Pancakes can be traced back to prehistoric times. In fact, they were one of Otzi the Iceman's last meals. Remember him? His remains were found in 1991 in the Italian Alps and they showed evidence that the last thing he consumed was made of ground einkorn wheat with bits of charcoal, which point to some form of pancake cooked on an open fire. 30,000 year-old grinding tools were analyzed showing traces of ground flour made from cattails and ferns. Researches believe it was mixed with water and cooked on greased stones to create ancient pancakes.
Pancakes can be traced back to prehistoric times. In fact, they were one of Otzi the Iceman's last meals. Remember him?
Now, I'm guessing they taste NOTHING like modern day crêpes or pancakes. In fact, I'd even place a bet that if I recreated Otzi's last meal for my kids, it would be met with "Blech! Cardboard!" For Otzi's part, I imagine his Neolithic taste buds would be singing with all the modern variations of pancakes today.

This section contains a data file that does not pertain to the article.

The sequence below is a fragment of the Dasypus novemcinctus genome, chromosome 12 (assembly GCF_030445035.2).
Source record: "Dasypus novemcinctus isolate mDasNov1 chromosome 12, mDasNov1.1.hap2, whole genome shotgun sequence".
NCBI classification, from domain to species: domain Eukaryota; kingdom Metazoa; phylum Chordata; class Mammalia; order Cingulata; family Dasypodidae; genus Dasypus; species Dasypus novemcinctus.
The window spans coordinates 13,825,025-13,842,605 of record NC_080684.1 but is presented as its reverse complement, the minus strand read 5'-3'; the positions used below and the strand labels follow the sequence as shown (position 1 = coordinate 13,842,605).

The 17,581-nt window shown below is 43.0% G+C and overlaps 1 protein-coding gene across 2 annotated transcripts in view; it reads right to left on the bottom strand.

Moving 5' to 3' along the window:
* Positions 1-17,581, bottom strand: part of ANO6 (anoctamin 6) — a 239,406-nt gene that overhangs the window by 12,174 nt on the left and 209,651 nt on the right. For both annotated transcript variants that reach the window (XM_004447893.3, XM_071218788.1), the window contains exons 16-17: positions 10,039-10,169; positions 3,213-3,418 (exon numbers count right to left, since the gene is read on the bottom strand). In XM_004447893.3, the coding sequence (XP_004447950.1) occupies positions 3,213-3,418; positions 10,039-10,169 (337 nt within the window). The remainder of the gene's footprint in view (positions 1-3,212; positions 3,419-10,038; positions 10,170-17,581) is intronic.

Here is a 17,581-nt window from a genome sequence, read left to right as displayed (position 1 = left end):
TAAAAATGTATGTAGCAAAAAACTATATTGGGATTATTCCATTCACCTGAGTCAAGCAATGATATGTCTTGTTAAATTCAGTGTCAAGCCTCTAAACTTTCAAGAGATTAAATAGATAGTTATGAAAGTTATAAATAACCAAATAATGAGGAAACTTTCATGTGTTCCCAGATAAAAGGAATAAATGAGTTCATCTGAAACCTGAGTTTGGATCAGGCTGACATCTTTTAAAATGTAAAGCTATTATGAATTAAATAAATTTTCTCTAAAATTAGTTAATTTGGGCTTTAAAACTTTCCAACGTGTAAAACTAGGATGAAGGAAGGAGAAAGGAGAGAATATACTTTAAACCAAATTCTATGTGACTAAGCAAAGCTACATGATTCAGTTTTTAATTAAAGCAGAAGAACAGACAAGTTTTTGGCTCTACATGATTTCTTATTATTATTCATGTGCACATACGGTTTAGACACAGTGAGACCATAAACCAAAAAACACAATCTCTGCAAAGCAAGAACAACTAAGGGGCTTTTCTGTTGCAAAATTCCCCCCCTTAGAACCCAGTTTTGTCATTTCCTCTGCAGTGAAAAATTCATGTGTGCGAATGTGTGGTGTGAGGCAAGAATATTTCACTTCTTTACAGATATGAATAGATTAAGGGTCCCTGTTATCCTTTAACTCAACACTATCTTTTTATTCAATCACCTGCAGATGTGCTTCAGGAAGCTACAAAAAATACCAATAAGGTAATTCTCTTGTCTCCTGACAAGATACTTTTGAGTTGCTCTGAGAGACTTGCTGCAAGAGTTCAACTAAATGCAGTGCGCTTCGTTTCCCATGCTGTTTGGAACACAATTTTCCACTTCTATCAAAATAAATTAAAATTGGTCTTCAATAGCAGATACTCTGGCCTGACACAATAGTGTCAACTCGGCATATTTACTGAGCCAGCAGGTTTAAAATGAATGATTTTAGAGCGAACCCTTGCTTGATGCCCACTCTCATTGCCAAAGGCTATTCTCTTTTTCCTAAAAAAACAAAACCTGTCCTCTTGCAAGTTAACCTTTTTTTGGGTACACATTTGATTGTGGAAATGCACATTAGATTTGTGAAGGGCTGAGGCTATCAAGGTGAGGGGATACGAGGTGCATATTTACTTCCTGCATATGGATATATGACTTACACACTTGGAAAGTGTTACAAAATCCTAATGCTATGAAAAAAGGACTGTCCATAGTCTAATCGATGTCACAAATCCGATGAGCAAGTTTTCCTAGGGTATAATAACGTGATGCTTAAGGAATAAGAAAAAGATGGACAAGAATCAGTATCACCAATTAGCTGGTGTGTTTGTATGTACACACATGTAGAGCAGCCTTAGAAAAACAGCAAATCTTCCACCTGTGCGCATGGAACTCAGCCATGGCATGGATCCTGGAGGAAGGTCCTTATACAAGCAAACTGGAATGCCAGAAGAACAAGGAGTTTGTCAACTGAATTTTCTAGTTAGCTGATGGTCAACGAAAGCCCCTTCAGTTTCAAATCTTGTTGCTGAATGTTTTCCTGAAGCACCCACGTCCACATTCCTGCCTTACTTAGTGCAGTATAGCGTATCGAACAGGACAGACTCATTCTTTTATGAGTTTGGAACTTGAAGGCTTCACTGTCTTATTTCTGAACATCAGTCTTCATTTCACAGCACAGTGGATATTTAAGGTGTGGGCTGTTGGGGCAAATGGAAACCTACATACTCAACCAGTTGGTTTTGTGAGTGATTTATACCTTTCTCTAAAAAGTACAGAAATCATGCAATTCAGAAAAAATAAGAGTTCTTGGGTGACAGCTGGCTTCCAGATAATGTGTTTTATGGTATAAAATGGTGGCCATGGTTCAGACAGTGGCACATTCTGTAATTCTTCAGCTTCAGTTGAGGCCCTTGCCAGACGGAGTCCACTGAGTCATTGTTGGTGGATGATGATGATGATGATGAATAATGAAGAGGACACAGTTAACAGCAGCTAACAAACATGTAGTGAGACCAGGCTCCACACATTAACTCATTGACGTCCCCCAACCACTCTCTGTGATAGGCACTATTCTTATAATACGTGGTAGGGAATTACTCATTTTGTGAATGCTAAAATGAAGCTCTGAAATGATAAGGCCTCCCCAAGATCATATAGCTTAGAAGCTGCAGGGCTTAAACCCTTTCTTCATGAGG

There are many ancient traditions from every country that celebrate pancakes, such as Hanukkah, Shrove Tuesday, and Candlemas. My family celebrates pancakes at least four days a week. I think this recipe might convince yours to do the same. It's my husband's absolute favorite.
1 cup Pamela's pancake & baking mix (or whatever your favorite gluten-free flour substitute is)
1/2 cup milk
1 cup puréed pumpkin with pie spices
2 tablespoons olive oil or melted butter, for a richer taste
1 cup chopped macademia nuts
Makes about eight good-sized pancakes, or 12 dollar-sized. (Of course, for my family I have to triple this recipe.)
Mix all ingredients together in a bowl until smooth. Put a little coconut oil on your griddle (just to add another layer of flavor) and drop your batter on. Then cook, flip, and serve!
Try serving with a dollop of plain yogurt, fresh berries, and maple syrup on top. So darn yummy! (Much tastier than cattails and ferns mixed with water and cooked on a greased rock.)